Quebec judge rejects delay for dying man

A Quebec provincial court judge has refused a request by a dying man charged with drunk driving to have his case remanded for a year so that he can undergo life-extending treatment for a terminal lung disease.

A Quebec provincial court judge has refused a request by a dying man charged with drunk driving to have his case remanded for a year so that he can undergo life-extending treatment for a terminal lung disease.

“One year is unreasonable,” Court of Quebec judge Johanne Roy reportedly told the 60-year-old accused, who suffers from pulmonary fibrosis, when delivering her decision from the bench Sept. 15.

According to a story about the case that appeared in Quebec City’s Le Soleil newspaper, the man’s lawyer, Sarto Landry, argued that a one-year delay in the criminal trial would both relieve the stress the case has caused his client and allow him to focus his energy on the intensive treatments he needs to stay alive.

The man was diagnosed in 2014 with pulmonary fibrosis, a degenerative disease that Landry said would kill his client within a year or two if he did not receive a lung transplant.

He was arrested and charged with drunk driving shortly afterwards, and his case has been before the courts since November 2015.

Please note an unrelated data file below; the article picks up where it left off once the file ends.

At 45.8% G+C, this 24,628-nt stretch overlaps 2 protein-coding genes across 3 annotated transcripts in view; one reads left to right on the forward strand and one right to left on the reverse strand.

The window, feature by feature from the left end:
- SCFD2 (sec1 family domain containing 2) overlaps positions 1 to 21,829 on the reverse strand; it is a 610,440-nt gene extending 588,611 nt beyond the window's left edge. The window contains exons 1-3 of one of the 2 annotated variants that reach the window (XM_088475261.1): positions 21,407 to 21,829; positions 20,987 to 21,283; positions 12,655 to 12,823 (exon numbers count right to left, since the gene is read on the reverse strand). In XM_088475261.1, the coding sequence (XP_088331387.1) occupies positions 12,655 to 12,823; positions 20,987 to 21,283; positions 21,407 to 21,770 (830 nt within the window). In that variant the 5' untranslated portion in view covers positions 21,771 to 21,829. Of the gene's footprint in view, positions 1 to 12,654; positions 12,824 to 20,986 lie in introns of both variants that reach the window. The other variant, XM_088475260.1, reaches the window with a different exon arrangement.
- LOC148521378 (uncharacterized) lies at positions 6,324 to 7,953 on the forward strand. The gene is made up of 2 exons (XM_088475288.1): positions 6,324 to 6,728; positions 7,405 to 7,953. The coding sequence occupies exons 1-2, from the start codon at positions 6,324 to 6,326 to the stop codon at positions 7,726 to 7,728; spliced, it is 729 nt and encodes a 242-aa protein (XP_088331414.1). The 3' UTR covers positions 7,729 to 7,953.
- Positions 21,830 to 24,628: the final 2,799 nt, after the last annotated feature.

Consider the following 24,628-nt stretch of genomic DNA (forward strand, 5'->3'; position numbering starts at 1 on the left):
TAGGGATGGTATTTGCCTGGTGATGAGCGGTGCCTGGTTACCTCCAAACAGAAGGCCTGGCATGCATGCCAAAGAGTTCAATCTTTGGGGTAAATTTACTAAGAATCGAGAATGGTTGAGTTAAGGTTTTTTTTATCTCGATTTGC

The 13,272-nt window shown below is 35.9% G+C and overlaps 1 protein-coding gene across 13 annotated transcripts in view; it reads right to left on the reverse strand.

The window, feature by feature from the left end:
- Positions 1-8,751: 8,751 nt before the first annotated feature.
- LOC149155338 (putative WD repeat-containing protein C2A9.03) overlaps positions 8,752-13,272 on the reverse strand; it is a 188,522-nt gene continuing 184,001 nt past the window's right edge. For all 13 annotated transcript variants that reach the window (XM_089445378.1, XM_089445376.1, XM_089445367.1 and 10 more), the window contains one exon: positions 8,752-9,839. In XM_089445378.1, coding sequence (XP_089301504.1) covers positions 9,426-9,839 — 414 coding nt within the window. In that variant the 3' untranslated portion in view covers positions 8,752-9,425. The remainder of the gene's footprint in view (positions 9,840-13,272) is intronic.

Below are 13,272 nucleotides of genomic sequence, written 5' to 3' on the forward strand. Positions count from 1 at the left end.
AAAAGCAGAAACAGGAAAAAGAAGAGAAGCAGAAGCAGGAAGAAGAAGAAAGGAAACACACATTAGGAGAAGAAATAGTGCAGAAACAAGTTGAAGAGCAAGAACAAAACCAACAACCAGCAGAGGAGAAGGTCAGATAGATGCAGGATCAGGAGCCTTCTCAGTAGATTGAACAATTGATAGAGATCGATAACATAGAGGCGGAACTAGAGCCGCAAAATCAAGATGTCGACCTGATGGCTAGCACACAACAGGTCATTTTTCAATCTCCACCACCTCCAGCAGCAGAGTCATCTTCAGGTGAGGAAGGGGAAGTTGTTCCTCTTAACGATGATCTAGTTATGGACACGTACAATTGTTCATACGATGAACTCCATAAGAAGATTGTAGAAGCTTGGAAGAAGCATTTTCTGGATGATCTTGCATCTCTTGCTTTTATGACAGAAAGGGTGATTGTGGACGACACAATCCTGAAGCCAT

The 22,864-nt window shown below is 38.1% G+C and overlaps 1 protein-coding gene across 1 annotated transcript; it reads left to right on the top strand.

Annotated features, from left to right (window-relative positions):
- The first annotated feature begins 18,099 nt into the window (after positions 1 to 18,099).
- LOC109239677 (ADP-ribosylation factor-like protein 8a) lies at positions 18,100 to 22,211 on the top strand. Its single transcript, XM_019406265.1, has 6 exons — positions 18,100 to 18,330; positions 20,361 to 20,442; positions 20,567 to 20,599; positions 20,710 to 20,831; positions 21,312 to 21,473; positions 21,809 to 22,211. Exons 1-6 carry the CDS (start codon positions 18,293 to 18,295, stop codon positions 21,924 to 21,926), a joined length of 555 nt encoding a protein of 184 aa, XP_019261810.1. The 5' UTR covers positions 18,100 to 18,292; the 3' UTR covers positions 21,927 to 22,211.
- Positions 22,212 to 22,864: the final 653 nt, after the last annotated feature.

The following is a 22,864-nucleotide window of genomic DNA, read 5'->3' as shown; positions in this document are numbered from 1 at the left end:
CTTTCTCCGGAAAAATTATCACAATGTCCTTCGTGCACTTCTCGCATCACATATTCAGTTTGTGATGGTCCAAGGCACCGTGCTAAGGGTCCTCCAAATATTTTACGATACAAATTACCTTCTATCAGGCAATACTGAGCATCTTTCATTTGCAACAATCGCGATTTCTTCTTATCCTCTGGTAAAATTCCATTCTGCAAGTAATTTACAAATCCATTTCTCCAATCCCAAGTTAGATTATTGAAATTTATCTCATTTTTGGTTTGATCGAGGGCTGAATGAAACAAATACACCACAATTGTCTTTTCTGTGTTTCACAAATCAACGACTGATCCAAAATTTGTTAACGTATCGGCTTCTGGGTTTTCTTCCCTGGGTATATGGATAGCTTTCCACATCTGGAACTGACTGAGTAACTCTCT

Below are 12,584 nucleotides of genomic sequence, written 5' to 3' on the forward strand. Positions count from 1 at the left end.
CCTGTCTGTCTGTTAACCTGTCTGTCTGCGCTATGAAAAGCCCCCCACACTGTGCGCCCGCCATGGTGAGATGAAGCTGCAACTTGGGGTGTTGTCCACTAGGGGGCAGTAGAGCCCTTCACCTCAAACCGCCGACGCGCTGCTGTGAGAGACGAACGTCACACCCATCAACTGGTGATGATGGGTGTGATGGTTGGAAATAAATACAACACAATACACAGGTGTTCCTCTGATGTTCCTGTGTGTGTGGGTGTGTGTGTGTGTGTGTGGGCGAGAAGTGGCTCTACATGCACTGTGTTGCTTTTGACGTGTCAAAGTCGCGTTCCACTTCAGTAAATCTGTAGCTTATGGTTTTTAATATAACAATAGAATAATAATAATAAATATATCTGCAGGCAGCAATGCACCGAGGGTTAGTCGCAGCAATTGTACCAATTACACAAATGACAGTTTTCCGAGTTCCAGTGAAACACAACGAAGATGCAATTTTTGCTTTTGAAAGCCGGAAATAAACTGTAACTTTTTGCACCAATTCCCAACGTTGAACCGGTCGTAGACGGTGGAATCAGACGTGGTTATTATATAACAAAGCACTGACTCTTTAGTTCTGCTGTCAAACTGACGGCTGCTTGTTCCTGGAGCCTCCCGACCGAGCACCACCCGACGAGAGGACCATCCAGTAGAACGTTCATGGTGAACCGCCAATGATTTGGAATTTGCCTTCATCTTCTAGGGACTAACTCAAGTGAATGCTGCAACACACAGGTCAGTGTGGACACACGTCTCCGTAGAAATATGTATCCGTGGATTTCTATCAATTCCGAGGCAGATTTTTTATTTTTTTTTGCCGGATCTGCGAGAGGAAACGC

According to Crown prosecutor Jean-Simon Larouche, the man’s case has been remanded “many times” since then.

The most recent time was in August, when the man had a sudden malaise on the day his trial was set to begin.

“If an individual doesn’t want to plead guilty we have no choice but to proceed,” Larouche told Legal Feeds in a phone interview.  “We have offered him several options, including hearings by video, but to no avail.”

For his part, Landry blamed the remands on his client’s grave illness.

“It’s possible that he will receive a new lung,” Landry reportedly told the judge. “Currently he is unable to work and spends his days lying down.  We could remand the case for at least a year to see what will happen — maybe he won’t even be around then.”

But judge Roy was having none of it.

Noting the modalities and impact of the Supreme Court of Canada’s Jordan decision on July 8, judge Roy said the case has been on court dockets for two years already.

“Wouldn’t one way to relieve monsieur of his great stress be to deal with the problem?” she asked rhetorically before rejecting Landry’s request.

The judge then set a date for a preliminary hearing in October, with the trial set to begin in November.

Those dates were later cancelled, however, when Landry, who is notorious in Quebec legal circles for several run-ins with the Quebec Bar and a defamation suit against Court of Quebec Judge James Rondeau, announced his intention to file a Charter challenge to Judge Roy’s ruling on behalf of his client.

That motion will be heard on Dec. 21.

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